Betty & I were going, as has become habit, to visit our kids for Thanksgiving. Rachel and Ben live in Portland (OR), and we don’t. “The kids” were going to be busy at work for a few days early in our arrival, so Betty looked for “things to do.” She googled “hot springs” in Oregon, and something named Bagby was tops on the list.
We perused the information — it sounded nice — seemed too far away — heck, we were just looking.
We flew in, rented a car, and the main trip “on our own” was to go see Astoria. ‘Twas fun.
Kids ended their work shifts and suggested we go into the mountains, southeast, up the Clackamas, and take in Bagby Hot Springs. Another in the never-ending series of what you might call ‘coincidences’ in our lives.
We had been to the Clackamas above Estacada the previous spring. A resplendent sunny day, and Ben visited a certain area occasionally to acquire a truckload of smooth river rocks for his never-ending yard-beautification projects. We went on a run on a trail on the hillside above the river, Ben and I, while Betty negotiated what she could on a mountain bike. The next day, my back had seized-up and was somewhat inoperative — probably due to improper heavy-rock-lifting techniques.
Mid-November 2010 — the first winter storm for the Oregon mountains was imminent. The idea of a hot springs soak was even more alluring. Ben & R planned the trip with a lot more detail than Betty and I would have. We had plenty of beer, they bought gourmet sub sandwiches at a deli in Estacada, and, of course, we had to go on a run.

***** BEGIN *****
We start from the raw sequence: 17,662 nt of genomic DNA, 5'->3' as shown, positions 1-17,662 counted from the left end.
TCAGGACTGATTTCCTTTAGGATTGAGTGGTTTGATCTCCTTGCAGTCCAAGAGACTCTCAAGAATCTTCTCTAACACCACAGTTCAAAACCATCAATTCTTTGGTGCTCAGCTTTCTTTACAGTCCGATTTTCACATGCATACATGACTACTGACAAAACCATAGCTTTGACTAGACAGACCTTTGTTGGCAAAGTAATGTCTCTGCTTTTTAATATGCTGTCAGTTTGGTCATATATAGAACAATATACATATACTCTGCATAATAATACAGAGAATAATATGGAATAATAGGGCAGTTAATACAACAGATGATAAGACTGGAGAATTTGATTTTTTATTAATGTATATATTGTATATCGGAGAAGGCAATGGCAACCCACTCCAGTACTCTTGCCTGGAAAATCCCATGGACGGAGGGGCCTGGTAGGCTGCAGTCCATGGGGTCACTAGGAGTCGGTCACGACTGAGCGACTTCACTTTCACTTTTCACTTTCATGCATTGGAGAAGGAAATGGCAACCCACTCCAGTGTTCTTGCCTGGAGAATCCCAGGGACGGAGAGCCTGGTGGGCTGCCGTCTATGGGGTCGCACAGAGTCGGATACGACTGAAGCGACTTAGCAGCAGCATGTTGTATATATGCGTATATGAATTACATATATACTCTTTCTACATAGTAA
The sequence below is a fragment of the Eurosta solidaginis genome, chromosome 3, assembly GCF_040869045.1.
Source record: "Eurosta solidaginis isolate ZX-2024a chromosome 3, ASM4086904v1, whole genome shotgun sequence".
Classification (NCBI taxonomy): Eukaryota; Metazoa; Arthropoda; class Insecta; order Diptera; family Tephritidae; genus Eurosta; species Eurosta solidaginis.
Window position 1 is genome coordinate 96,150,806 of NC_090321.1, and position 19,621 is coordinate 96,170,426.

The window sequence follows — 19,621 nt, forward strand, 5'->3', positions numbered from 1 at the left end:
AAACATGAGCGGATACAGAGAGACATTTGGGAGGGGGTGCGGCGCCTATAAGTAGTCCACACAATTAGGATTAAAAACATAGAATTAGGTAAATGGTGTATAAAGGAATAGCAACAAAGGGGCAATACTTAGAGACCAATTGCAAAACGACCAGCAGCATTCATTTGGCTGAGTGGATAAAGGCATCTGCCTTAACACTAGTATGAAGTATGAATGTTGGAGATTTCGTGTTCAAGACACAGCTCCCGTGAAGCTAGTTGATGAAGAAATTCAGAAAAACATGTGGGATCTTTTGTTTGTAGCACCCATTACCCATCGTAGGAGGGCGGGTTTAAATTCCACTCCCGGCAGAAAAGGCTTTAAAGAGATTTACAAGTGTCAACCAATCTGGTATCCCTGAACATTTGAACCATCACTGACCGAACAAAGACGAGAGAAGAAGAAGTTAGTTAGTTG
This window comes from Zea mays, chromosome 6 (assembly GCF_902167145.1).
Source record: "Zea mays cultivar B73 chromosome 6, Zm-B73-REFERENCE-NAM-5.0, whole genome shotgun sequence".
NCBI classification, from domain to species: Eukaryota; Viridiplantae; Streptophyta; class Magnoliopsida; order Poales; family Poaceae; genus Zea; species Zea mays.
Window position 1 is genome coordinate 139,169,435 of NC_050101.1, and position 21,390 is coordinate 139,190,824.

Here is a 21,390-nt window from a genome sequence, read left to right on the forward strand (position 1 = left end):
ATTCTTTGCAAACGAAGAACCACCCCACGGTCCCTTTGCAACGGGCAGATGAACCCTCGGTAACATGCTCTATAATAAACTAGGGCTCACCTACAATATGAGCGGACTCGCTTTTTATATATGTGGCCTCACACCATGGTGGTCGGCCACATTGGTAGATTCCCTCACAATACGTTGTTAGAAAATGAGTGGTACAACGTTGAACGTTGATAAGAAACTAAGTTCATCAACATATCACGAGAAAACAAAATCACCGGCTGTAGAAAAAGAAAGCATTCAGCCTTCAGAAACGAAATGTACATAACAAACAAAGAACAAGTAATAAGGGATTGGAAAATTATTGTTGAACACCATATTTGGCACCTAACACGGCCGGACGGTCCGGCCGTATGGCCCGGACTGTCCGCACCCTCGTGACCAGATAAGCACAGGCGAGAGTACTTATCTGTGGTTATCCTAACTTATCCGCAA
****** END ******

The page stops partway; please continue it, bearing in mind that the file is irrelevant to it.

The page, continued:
We stopped for provisions on the way, and then pulled over at a trailhead above where we had visited the previous spring. The predicted storm had begun, mostly slush and icy rain but the temperature was tolerable. We hardy mountain folk (yeah, right) were not worried.
As soon as Ben and R trotted down the trail (Betty was walking the dog) I was in unfamiliar territory. Back home, I do not run off-pavement when it was wet, as we live in the slippery-shaley-gumbo-y high desert. This stuff was definitely … sloshy. Slightly slippery. The precipitation continued (and increased) gradually, but “the kids” were obviously not worried. They ran away from me, but I knew when they turned back we would re-encounter and getting lost was not among my concerns.
I was worried that I would emulate the scene from “Romancing the Stone” where our hero and heroine slip off the road down the frictionless muddy hillside into the river. The river surged and roared scant yards below me. The water temperature was probably just a few degrees above freezing. Frequently the thought occurred to me that here was a “senior citizen” (over 60) left alone in the Oregon wild elements, with emphasis on elemental and wild, bare-legged, thin socks, totally soaked shoes. Would I have done that to my dad? In retrospect, they must have had more than a slight amount of faith in my abilities, more certainty than I.
“The kids” turned around as planned. I saw them coming, reversed course, tried to stay ahead. After a few minutes I was alone again, sloshing through the ever-deepening puddles and taking it real easy when on the wood bridges, and, especially, on the trail sections closest to the river.